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Researchers at Cisco have found a high number of malicious ads employing the newly detected “RIG” exploit kit (EK) that lead to ransomware on major websites belonging to the likes of Disney, Facebook, and The Guardian newspaper, according to a report.

“RIG’s appearance is significant in three ways. First, because of the sheer amount of traffic we are seeing — we have so far blocked requests to over 90 domains for more than 17% of our Cloud Web Security (CWS) customers. Second, because we have seen it being used to distribute ‘Cryptowall’, the latest ransomware to follow in the success of the now infamous ‘Cryptolocker” wrote Cisco’s Andrew Tsonchev.

“And third, because it continues the trend of an increased reliance upon Silverlight in EKs which we have previously written about for both the Fiesta and Angler kits. Like these other kits, we have seen RIG using malvertising to perform a drive-by attack on visitors to high profile, legitimate websites. This accounts for the high amount of traffic we have seen in the last month.”

Tsonchev says analysis of the malicious traffic reveals that Flash was the most requested file content type, followed by Silverlight file types, and the java applet is being distributed by way of Java Web Start which uses jnlp files.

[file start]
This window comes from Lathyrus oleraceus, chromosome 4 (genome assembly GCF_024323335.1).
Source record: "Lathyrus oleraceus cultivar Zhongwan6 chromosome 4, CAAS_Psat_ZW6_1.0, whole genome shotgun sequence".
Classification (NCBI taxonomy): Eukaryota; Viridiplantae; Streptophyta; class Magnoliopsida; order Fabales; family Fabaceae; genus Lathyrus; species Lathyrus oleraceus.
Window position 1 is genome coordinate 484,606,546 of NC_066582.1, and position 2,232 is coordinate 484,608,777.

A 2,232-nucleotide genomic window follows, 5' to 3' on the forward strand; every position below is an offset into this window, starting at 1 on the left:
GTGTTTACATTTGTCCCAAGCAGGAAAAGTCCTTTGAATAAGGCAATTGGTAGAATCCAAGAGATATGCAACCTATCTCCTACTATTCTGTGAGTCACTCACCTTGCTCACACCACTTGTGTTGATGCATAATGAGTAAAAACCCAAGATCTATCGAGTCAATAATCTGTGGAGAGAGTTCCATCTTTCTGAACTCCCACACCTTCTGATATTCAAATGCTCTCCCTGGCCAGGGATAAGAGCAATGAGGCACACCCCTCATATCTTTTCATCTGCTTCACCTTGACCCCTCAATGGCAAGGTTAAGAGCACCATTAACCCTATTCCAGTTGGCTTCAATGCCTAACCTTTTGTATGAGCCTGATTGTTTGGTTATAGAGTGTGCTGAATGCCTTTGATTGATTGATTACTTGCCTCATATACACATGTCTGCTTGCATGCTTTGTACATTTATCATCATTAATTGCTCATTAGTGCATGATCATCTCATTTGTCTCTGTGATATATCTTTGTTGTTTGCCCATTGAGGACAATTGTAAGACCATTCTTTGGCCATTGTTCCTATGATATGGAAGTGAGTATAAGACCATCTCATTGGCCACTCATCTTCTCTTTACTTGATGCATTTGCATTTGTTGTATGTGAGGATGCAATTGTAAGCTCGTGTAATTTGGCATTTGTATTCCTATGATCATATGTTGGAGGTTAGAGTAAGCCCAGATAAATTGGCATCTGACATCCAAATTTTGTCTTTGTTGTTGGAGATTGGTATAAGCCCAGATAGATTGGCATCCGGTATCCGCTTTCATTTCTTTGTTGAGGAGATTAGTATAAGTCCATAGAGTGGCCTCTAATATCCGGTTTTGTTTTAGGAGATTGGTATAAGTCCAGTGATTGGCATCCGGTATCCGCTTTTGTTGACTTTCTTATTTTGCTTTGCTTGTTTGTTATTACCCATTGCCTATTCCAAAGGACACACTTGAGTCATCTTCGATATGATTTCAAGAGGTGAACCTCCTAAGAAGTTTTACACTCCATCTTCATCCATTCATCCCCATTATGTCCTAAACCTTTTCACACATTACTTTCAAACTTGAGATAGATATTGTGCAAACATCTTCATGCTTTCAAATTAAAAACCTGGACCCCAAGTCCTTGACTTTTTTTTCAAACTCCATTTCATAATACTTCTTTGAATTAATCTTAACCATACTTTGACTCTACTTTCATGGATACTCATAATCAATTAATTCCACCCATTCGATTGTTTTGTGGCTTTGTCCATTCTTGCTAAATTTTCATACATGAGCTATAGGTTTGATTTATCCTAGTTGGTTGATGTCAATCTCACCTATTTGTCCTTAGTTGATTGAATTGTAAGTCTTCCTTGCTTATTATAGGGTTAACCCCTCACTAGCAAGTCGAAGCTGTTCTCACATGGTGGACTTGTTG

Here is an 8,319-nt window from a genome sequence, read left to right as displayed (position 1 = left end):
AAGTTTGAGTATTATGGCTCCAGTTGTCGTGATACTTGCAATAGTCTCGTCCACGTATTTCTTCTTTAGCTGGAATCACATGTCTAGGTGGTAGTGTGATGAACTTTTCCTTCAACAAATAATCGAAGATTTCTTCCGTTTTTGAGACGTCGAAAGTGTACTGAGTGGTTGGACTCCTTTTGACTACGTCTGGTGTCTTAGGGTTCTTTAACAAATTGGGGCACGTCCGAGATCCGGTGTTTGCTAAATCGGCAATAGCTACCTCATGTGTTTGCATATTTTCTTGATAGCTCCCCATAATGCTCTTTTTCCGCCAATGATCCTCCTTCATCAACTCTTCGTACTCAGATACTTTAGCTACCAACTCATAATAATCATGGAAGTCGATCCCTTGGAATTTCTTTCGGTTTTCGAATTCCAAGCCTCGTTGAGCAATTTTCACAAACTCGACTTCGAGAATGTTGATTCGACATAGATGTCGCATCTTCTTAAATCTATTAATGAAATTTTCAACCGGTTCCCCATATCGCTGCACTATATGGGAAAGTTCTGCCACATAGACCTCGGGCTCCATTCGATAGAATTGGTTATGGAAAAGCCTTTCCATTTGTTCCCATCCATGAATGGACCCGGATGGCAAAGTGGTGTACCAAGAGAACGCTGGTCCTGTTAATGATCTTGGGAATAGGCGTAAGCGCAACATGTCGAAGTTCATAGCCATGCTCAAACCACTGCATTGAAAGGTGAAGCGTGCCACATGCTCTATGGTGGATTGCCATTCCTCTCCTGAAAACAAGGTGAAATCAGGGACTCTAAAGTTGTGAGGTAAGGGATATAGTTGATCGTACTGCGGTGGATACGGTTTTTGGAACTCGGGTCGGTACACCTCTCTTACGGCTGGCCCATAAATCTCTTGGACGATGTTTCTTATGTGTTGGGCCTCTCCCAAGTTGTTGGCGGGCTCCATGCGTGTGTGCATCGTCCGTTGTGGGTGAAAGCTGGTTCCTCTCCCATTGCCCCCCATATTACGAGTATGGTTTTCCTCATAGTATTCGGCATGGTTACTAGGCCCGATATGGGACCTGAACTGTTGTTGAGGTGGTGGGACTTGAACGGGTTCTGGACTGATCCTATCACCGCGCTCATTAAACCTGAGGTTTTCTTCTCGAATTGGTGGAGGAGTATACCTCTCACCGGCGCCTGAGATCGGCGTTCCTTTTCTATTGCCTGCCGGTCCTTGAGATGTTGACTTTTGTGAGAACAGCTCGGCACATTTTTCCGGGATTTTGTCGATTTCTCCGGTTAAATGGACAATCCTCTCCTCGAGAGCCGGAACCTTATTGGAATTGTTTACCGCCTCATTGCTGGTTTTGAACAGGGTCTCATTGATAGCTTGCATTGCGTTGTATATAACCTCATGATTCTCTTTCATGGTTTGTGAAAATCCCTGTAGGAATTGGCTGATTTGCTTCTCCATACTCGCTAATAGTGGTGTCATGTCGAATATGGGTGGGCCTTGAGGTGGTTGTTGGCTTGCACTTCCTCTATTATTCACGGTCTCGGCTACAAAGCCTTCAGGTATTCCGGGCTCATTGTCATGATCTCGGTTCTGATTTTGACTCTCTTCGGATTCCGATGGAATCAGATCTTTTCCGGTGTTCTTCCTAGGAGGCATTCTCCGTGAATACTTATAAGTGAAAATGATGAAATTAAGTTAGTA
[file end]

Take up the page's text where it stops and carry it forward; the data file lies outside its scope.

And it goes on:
“Upon successful exploitation the payload is downloaded from paths with the query parameter “req=mp3″. We have observed this infection path resulting in Cryptowall ransomware. Like other forms of ransomware, Cryptowall encrypts your local files and requires you to pay a ransom for the key stored on their servers,” Tsonchev said.

“Upon infecting our test system, we were provided with the above links to TOR sites, and a personal identifcation number. Visiting the page presents you with a captcha followed by information about your ransom.”

Law enforcement agencies from around the world, including the European Cybercrime Centre (EC3) and the FBI, recently collaborated in an operation designed to disrupt the powerful Gameover Zeus botnet and seize servers supporting to the infamous ransomware known as CryptoLocker, as these types of malware have been gaining popularity in the last year.

“This threat should be taken seriously — other ransomware has been known to make good on its warnings of data loss. Given the recent high profile reports of an FBI shutdown of Cryptolocker, it is worth remembering that whilst Cryptolocker has proven to be an extremely potent threat it is just one of several forms of ransomware including Cryptowall and Cryptodefense,” Tsonchev continued.

“Ransomware has proved to be a very successful form of extortion and we are likely to see new variants on the Cryptolocker theme for quite some time.”

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